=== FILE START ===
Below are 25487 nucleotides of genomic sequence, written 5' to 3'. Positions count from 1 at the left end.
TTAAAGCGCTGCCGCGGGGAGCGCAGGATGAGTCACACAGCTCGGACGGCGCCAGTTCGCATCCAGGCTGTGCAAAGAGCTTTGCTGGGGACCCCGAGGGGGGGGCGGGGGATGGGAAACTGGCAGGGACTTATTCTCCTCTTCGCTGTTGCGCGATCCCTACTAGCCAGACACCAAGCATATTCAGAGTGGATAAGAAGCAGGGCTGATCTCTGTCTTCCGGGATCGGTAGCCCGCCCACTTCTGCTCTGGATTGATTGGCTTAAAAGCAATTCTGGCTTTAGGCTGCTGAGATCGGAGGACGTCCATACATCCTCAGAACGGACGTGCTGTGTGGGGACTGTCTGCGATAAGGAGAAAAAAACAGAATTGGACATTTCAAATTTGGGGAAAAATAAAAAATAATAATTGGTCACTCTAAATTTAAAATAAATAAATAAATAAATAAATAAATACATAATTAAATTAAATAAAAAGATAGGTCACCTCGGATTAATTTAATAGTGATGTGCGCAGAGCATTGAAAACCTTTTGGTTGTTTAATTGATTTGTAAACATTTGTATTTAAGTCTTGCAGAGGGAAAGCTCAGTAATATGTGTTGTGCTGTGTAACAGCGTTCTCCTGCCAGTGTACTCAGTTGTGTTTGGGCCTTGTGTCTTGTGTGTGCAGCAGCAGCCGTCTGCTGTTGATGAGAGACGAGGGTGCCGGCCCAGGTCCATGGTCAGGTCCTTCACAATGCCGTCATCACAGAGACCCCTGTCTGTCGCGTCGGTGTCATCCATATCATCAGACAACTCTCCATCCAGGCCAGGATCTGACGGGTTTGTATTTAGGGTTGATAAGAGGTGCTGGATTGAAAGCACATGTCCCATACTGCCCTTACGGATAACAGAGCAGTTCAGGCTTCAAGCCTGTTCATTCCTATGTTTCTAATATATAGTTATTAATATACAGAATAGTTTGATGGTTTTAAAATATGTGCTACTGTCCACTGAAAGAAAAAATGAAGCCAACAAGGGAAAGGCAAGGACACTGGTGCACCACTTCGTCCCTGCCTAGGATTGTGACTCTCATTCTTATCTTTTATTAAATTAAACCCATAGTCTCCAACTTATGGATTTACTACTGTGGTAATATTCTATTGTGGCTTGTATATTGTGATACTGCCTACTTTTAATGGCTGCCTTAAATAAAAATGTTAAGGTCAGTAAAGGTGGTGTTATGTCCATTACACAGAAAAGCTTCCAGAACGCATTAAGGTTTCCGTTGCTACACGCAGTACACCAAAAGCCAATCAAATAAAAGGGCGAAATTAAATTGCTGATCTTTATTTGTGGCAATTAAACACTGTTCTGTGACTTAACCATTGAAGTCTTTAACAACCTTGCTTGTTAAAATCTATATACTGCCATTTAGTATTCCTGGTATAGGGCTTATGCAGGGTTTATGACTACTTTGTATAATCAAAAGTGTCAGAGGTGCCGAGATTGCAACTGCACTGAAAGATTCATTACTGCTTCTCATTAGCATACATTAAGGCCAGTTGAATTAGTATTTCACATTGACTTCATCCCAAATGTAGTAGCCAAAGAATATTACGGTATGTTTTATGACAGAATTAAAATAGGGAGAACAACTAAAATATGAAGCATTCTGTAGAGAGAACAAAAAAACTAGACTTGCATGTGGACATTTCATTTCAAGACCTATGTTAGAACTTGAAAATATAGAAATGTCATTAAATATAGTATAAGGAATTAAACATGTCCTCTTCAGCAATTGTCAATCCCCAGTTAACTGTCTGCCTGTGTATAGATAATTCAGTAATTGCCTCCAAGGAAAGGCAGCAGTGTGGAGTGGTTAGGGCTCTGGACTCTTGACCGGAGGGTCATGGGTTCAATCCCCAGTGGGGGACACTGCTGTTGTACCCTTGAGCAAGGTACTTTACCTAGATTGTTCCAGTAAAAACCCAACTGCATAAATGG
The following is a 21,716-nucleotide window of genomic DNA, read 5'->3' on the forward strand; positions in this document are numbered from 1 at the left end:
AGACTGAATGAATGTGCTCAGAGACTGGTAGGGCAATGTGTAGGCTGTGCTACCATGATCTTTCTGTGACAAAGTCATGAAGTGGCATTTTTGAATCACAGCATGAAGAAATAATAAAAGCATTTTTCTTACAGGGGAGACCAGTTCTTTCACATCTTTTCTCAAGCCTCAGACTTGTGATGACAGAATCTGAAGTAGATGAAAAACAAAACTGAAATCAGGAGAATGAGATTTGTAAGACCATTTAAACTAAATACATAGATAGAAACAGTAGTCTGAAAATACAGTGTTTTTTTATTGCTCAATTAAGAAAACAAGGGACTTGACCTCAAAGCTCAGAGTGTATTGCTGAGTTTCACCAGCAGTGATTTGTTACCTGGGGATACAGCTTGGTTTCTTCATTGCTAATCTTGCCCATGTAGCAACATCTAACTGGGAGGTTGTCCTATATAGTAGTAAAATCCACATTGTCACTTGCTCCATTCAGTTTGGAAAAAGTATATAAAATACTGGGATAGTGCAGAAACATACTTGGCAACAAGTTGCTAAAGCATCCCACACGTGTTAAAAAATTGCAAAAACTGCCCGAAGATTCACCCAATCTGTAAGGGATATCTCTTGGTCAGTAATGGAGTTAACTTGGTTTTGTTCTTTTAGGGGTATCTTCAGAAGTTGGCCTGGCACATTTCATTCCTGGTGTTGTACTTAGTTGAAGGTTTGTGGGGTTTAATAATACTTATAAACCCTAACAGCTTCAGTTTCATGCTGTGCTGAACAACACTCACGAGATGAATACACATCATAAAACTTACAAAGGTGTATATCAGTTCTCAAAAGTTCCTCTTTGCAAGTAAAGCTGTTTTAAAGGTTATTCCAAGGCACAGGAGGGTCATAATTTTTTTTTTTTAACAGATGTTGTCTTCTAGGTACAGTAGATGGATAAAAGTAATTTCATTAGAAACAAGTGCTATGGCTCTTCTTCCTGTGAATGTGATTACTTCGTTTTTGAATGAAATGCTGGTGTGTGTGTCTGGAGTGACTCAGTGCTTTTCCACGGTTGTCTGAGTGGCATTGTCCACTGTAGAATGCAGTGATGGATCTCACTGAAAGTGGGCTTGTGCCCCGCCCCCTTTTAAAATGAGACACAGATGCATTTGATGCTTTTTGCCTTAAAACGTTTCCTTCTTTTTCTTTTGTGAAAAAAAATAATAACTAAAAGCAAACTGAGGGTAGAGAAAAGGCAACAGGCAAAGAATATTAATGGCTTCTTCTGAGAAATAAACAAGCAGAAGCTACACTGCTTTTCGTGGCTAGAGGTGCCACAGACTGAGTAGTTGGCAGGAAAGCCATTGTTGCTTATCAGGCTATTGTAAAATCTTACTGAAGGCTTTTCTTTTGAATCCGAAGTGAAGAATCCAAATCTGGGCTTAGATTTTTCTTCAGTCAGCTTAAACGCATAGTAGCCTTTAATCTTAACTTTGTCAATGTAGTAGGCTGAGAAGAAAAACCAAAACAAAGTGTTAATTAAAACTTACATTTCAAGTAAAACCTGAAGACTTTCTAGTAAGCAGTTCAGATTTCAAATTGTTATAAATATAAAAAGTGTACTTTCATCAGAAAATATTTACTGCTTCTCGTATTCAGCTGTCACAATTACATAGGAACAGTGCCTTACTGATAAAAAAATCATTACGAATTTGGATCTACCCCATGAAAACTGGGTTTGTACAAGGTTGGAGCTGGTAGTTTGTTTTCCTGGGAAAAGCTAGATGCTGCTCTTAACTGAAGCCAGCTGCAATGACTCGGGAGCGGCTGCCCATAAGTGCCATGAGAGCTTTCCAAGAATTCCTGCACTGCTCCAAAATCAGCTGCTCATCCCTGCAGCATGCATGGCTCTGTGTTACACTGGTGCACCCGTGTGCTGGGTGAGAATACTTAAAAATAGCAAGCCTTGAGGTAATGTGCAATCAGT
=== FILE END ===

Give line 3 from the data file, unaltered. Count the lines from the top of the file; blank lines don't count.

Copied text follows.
The following is a 21,716-nucleotide window of genomic DNA, read 5'->3' on the forward strand; positions in this document are numbered from 1 at the left end: